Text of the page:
Presented two days before Paris couture week, the collection was titled “Americans Not Allowed in Paris”, a reference to the EU-instated travel ban and likely a jab at the stuffy, undemocratic fashion system the Chambre Syndicale de la Haute Couture represents. The collection itself -- shown in IOC’s now-hallmark guerilla manner -- was hand-sewn and pieced together completely from the teens’ own closets, from friends’ wardrobes, from Subkoff’s immense vintage archive. All in the same way Tara and company did it, back in the day. Asymmetric blazers draped in slices of lace and tulle, slashed-up sequined dresses, distressed jeans -- all familiar to the IOC lexicon, but updated for the now. Slogans -- an IOC signature -- were scrawled in protest across duster jackets and evening gowns. The hem of a skirt read: “The more you consume, the less you live.” Across the back of a green jumpsuit: “FUCK ICE.” One model walked down the sandy catwalk, raising a fist in resistance.
And the activism didn’t end there. The collection came together with the intention that all profits would go to charity. On July 21, the label auctioned off its “Americans Not Allowed in Paris” pieces via Instagram, with all proceeds benefiting Black Lives Matter.
Echoing IOC’s former glory days, Subkoff distills the reincarnated label’s ethos, “The message is simple, from all of us: it’s a small, grassroots, situationist way to try to make the world a better place, so that the younger generation can inherit something better than what we inherited, rather than something that’s in shreds.” With sustainability finally a massive topic of conversation within the fashion industry -- from the forced labour of Uyghurs in the Chinese factories that supply Zara and Nike (among others), to the fact that clothing manufacturing is one of the world’s most pollutant industries -- IOC’s message is more relevant than it was 20 years ago. “Back in the day, we were kind of like Greta Thunburg, asking ‘Why are we consuming so much at such a rapid rate? How is no one doing anything,’” Subkoff explains. “Now, our problems have become even more severe. It’s becoming very clear that we have to make drastic changes in how we live and how we consume.”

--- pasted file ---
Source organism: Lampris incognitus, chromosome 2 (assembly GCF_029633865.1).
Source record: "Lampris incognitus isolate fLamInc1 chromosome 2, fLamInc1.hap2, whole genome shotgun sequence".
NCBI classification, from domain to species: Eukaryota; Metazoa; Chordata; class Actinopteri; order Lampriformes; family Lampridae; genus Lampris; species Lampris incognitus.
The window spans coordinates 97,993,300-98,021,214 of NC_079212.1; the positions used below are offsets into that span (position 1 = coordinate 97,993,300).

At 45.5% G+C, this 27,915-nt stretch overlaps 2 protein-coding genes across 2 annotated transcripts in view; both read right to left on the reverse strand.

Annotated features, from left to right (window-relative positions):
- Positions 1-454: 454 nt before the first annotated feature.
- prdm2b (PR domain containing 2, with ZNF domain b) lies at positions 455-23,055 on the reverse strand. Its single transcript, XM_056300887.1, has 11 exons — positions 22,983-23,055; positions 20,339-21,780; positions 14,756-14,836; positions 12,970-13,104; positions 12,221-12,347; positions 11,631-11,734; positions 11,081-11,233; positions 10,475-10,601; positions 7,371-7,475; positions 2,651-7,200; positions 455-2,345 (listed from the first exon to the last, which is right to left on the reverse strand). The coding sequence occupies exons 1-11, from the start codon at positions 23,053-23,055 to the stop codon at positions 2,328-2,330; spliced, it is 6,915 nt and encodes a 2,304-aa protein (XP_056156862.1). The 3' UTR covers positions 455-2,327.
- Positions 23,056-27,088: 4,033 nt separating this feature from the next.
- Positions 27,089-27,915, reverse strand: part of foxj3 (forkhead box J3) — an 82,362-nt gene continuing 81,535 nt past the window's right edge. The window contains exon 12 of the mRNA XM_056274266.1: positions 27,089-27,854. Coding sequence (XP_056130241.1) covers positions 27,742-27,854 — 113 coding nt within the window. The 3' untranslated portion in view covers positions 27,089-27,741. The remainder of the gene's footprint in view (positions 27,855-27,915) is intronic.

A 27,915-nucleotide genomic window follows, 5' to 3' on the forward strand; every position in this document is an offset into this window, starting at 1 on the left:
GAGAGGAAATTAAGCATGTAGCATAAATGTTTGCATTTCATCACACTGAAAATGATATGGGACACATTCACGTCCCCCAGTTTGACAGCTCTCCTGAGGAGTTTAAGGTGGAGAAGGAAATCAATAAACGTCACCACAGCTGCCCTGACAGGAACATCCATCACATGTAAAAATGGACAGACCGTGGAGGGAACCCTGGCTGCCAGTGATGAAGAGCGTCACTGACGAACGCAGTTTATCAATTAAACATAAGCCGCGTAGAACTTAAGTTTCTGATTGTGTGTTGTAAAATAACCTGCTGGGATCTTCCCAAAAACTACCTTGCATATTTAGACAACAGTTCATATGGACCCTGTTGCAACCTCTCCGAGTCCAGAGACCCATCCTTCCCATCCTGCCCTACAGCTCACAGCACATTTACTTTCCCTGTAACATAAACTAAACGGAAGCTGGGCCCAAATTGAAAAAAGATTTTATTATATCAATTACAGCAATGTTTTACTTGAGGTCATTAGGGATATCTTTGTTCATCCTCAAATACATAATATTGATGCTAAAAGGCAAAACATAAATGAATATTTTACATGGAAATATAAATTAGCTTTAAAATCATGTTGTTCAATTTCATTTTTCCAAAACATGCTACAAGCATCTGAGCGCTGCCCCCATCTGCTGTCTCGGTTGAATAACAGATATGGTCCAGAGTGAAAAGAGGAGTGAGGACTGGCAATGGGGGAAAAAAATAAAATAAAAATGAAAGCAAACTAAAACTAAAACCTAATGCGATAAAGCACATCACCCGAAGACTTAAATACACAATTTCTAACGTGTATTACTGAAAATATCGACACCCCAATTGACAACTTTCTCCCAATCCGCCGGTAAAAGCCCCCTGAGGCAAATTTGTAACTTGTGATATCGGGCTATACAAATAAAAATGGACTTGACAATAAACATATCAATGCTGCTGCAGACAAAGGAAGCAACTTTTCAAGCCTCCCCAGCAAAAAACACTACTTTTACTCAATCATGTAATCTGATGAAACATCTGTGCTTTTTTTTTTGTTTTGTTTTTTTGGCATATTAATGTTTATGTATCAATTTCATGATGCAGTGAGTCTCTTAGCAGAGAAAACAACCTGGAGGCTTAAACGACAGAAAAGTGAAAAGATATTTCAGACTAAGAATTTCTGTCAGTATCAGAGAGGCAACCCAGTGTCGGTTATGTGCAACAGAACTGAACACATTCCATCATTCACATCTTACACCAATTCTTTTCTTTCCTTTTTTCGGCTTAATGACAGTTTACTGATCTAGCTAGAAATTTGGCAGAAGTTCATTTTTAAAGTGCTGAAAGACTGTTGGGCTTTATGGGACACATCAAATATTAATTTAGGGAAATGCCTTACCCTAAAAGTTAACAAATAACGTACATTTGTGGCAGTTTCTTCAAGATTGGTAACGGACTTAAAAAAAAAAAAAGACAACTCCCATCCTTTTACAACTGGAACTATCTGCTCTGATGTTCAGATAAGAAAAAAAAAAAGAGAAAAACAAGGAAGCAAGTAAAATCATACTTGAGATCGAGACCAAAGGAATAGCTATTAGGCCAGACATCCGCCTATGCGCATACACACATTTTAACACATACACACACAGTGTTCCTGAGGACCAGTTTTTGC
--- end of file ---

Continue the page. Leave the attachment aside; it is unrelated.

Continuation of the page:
As for the future of IOC, Subkoff envisions it, once again, as a collective; “a movement,” she calls it. “It’s an incubator, a platform for different young people to have a voice and to make things, to stay on for one or two seasons and then to have some new young people move forward.” And while Subkoff remains unsure about the future of the fashion industry at large, if there’s one thing she believes in, it’s the power of youth: “I do think that the voices of the younger generation, how passionate they are about affecting change and how willing they are to work for that, that is our hope,” she says. “That is truly our hope.”